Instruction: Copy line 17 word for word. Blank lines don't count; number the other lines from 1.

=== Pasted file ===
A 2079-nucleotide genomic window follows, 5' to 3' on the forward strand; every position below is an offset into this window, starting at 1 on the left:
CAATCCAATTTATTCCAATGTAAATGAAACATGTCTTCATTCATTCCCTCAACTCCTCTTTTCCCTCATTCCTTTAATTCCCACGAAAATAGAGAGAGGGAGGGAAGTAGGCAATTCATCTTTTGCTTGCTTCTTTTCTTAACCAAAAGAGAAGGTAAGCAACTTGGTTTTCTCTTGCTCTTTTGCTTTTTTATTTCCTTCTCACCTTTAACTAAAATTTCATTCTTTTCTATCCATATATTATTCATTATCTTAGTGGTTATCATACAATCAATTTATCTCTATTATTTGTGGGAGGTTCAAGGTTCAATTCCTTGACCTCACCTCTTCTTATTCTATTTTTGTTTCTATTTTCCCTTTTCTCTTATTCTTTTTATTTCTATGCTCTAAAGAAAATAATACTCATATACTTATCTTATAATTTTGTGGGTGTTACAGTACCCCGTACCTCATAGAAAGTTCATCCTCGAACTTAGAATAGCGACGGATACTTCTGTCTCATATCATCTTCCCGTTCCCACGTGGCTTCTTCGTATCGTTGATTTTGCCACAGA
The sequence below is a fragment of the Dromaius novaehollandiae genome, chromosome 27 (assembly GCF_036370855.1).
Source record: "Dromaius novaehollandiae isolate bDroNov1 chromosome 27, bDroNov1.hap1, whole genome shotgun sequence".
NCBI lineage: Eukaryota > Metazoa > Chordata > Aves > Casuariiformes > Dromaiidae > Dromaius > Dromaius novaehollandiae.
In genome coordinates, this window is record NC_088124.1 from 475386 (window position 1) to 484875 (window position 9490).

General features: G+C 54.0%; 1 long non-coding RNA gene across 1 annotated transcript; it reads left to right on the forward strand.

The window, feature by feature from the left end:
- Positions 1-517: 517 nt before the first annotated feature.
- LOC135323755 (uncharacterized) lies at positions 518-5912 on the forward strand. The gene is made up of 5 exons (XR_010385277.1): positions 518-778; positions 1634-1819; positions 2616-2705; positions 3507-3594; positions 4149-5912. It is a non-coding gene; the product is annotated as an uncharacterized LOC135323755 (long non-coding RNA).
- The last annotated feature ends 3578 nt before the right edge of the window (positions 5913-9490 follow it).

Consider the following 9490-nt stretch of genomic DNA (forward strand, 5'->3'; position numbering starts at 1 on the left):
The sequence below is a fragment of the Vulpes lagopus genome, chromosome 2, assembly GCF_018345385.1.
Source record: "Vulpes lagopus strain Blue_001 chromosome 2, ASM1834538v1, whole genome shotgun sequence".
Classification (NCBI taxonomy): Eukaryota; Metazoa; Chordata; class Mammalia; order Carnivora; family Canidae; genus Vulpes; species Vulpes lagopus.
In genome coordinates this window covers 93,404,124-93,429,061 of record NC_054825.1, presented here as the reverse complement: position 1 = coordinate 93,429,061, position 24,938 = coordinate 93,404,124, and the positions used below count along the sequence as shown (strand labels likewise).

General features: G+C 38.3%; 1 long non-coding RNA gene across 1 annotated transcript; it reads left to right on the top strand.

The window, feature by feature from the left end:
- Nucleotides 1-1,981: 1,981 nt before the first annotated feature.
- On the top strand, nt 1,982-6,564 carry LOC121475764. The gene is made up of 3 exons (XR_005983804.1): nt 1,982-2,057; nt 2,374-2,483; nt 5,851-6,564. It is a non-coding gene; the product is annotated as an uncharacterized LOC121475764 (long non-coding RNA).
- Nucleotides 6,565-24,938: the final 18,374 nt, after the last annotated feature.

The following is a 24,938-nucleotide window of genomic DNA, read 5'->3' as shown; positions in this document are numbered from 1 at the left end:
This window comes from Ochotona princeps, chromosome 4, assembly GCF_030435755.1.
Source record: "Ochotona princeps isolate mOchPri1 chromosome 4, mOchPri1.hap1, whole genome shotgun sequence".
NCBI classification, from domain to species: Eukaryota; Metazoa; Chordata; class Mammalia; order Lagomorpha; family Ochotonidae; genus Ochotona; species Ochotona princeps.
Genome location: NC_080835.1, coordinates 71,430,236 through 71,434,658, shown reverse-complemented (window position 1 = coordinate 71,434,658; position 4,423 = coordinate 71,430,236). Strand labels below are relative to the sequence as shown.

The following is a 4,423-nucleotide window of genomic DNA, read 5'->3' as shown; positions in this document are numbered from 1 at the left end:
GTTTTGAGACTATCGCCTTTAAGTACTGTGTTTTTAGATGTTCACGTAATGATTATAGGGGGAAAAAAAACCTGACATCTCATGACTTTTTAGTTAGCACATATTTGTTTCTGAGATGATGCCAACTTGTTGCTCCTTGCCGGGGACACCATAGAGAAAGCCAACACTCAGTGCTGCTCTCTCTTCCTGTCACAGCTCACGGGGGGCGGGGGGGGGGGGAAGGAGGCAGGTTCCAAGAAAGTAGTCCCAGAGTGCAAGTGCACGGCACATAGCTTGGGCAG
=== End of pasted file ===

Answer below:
General features: G+C 38.3%; 1 long non-coding RNA gene across 1 annotated transcript; it reads left to right on the top strand.